Date of publication: 2017-08-31 23:01
This is one of the trickier argument-building techniques to discuss (at least in my opinion), because while it is present in many essay prompts, it isn't always a major persuasive feature. You can pretty easily identify an author's explanation of evidence if the author connects claims to support and explains it , rather than just throwing out evidence without much ceremony or linking to the claim however, whether or not the explanation of the evidence is a major contributing factor to the author's argument is somewhat subjective. Here's a pretty clear instance of a case where an author uses explanations of each piece of evidence she discusses to logically advance her argument (again from the Dockterman passage):
Goodman begins the article by bombarding the reader with facts and statistics. He states that, according to a census conducted by the American Journalism Review, the number of full-time foreign news correspondents in the United States dropped from 857 in 7558 to 789 in 7566. In addition, the AJR survey also discovered that “the space devoted to foreign news [in American papers] had shrunk by 58 percent” in the last 75 years.
It is important that you address the argument according to the specific instructions. Each task is accompanied by one of the following sets of instructions:
" Reasoning is the connective tissue that holds an argument together. It’s the “thinking” — the logic, the analysis — that develops the argument and ties the claim and evidence together."
Other useful guides: What is critical reading? What is critical writing? Thought mapping Referencing and bibliographies Avoiding plagiarism The art of editing.
The tutors reading and marking your essays deserve your consideration. They will be reading and marking many, many student essays. If you make your argument hard to follow, so that they need to re-read a paragraph (or more) to try to make sense of what you have written, you will cause irritation, and make their job slower. Realistically, it is possible that they may even decide not to make that effort. It is your task to present your argument in a way that your audience can follow it is not your audience’s job to launch an investigation to detect the points you are trying to make.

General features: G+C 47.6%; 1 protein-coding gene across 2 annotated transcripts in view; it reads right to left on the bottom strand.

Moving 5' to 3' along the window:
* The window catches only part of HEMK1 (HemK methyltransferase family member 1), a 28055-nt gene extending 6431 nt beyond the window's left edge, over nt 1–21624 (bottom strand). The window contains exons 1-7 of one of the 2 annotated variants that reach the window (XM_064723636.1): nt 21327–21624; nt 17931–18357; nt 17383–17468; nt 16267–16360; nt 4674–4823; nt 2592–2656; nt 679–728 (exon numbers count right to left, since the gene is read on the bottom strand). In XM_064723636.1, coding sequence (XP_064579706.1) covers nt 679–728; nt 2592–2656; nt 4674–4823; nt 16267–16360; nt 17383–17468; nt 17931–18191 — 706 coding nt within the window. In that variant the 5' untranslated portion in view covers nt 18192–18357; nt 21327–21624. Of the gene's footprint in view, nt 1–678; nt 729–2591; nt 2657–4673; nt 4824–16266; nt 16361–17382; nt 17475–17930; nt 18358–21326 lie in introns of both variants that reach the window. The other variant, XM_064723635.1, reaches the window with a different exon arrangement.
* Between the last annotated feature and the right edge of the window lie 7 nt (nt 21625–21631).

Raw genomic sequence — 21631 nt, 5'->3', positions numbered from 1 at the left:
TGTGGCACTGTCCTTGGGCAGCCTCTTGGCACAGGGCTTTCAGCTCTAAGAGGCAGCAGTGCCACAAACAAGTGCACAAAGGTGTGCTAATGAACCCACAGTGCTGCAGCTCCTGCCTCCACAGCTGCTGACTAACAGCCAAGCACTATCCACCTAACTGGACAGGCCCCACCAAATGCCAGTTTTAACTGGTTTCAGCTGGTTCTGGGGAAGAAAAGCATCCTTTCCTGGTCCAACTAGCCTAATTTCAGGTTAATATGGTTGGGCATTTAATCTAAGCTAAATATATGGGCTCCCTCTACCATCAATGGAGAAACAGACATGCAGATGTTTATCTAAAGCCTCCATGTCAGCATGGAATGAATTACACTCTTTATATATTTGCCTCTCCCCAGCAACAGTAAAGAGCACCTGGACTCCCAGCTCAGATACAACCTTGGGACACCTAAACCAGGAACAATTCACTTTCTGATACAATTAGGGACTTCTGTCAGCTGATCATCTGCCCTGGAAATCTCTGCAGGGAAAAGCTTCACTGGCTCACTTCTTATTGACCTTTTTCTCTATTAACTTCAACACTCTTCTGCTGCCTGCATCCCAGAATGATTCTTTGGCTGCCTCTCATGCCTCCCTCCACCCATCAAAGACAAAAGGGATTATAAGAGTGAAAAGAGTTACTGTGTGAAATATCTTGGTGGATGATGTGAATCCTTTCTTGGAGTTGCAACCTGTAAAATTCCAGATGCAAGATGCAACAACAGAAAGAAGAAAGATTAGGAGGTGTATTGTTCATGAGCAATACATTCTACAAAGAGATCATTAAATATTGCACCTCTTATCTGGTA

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Direct addresses and appeals to the reader are wordings or other stylistic devices specifically designed to provoke a response (often emotional) in the reader. This category covers many different elements, from appeals to emotion to rhetorical questions. Here's an example of an appeal to emotion, taken again from Martin Luther King, Jr.'s speech:
In some cases, the clarity with which the author links her evidence and her claims is integral to the author's argument. As the College Board Official SAT Study Guide says,
Persuasive essays are essays written specifically to persuade the reader to a specific viewpoint. As such, the work which goes into it is primarily one-sided, with only a small section of the overall work dedicated to the other side of the argument. In writing a persuasive essay, a lot of careful research needs to be done to be sure that the arguments are persuasive. A pre-written persuasive paper would, therefore, be one which has had obviously had lots of time and research put into the writing of it.
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'Editing and proof reading are not the icing on the cake, as some people think. They are absolutely crucial because it is only at this stage that the student can see that the argument hangs together, has a sequence and is well-expressed. Editing is both difficult and important.’ (Stott, 7556 p89)